Songkran’s fatalities decline despite high accident rate

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Despite the concerning figures, there was a noticeable decrease in accidents, injuries, and fatalities compared to the three-year average for the same period, with accidents down by 19.03%, injuries by 14.28%, and deaths by 21.88%.

On the first day (Apr 11) of Songkran’s “seven dangerous days,” Thailand recorded 234 road accidents, resulting in 25 fatalities. The annual period, notorious for a surge in traffic incidents due to heavy travel, speeding, and inebriation, coincides with the Thai New Year break, with accident monitoring extended from April 11 to 17.



Despite the concerning figures, there was a noticeable decrease in accidents, injuries, and fatalities compared to the three-year average for the same period, with accidents down by 19.03%, injuries by 14.28%, and deaths by 21.88%. Department of Disaster Prevention and Mitigation Director-General Chaiwat Junthirapong confirmed the decline, noting a slight improvement in road safety during this critical travel time.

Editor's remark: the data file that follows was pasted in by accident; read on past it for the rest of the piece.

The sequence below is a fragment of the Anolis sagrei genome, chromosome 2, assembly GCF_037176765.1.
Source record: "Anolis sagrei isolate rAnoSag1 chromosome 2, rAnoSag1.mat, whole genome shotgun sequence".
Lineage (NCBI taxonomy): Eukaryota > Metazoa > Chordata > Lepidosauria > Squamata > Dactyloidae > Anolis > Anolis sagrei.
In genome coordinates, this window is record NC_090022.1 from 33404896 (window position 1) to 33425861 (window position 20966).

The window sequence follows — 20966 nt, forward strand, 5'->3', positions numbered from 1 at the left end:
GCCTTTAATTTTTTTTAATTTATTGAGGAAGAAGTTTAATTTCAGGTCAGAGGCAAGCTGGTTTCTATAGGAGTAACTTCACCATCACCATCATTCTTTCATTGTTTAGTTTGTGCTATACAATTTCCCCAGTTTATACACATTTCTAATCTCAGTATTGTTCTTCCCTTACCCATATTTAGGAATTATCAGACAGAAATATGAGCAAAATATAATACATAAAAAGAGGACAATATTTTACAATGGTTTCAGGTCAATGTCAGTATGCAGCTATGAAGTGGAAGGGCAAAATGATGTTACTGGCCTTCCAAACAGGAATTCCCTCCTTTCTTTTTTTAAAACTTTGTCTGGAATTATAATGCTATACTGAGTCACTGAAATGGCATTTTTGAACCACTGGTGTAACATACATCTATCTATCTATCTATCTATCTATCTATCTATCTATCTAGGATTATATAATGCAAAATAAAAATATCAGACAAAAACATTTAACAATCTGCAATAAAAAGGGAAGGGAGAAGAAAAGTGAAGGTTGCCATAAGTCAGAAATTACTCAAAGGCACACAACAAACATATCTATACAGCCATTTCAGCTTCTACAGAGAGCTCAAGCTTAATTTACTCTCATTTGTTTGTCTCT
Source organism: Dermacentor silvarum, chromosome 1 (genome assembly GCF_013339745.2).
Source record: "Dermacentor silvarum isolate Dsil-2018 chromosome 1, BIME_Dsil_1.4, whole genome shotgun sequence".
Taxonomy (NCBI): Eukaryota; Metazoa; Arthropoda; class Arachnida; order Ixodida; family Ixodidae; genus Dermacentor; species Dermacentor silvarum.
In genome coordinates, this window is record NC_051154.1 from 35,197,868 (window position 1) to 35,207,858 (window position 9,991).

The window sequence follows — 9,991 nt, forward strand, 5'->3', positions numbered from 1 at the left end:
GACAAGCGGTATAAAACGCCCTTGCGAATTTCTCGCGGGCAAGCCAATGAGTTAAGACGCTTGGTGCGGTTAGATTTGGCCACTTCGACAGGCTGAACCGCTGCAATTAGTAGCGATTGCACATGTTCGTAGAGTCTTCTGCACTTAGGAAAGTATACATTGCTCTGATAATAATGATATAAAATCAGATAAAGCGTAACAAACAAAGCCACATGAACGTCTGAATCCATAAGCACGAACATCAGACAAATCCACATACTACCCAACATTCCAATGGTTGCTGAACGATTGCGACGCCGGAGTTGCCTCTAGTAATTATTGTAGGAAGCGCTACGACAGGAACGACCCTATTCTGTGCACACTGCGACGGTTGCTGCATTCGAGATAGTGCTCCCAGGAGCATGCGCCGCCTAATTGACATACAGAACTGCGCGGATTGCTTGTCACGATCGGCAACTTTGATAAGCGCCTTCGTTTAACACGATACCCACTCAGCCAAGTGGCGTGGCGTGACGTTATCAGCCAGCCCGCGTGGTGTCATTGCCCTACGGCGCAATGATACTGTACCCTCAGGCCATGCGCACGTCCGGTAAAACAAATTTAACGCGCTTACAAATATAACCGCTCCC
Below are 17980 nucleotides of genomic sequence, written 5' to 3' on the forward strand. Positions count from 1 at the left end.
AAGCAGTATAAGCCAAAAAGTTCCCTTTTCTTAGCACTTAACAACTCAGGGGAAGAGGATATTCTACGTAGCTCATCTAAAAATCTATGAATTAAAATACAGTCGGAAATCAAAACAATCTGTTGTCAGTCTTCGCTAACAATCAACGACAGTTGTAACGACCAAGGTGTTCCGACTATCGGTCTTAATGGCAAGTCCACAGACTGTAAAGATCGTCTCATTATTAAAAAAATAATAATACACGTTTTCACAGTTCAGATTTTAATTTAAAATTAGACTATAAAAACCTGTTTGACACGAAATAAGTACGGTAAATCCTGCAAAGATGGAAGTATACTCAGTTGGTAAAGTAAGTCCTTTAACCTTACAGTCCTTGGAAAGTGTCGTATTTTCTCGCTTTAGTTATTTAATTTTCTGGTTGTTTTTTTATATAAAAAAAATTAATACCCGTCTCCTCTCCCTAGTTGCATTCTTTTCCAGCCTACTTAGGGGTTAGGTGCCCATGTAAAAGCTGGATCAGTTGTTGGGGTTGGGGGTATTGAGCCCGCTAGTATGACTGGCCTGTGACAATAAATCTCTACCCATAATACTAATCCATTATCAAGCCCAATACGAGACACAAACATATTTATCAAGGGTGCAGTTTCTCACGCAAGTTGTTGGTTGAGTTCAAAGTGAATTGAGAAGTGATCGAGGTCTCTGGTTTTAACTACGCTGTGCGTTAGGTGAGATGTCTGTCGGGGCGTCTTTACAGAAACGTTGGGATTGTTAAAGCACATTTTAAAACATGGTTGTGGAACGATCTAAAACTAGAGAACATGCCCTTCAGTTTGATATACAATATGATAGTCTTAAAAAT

Songkhla province experienced the highest number of accidents, with 11 incidents reported, followed by Krabi and Ayutthaya, each with 10, and Trang with nine. Songkhla also saw the most injuries, while Bangkok reported the highest number of fatalities, with three deaths.



The data showed that motorcycles were involved in 86.07% of the accidents, followed by pickup trucks and cars. The primary causes of these accidents were speeding, lane cutting, and drunk driving, with the most frequent risky behaviors including failing to use safety equipment, speeding, and alcohol consumption. (NNT)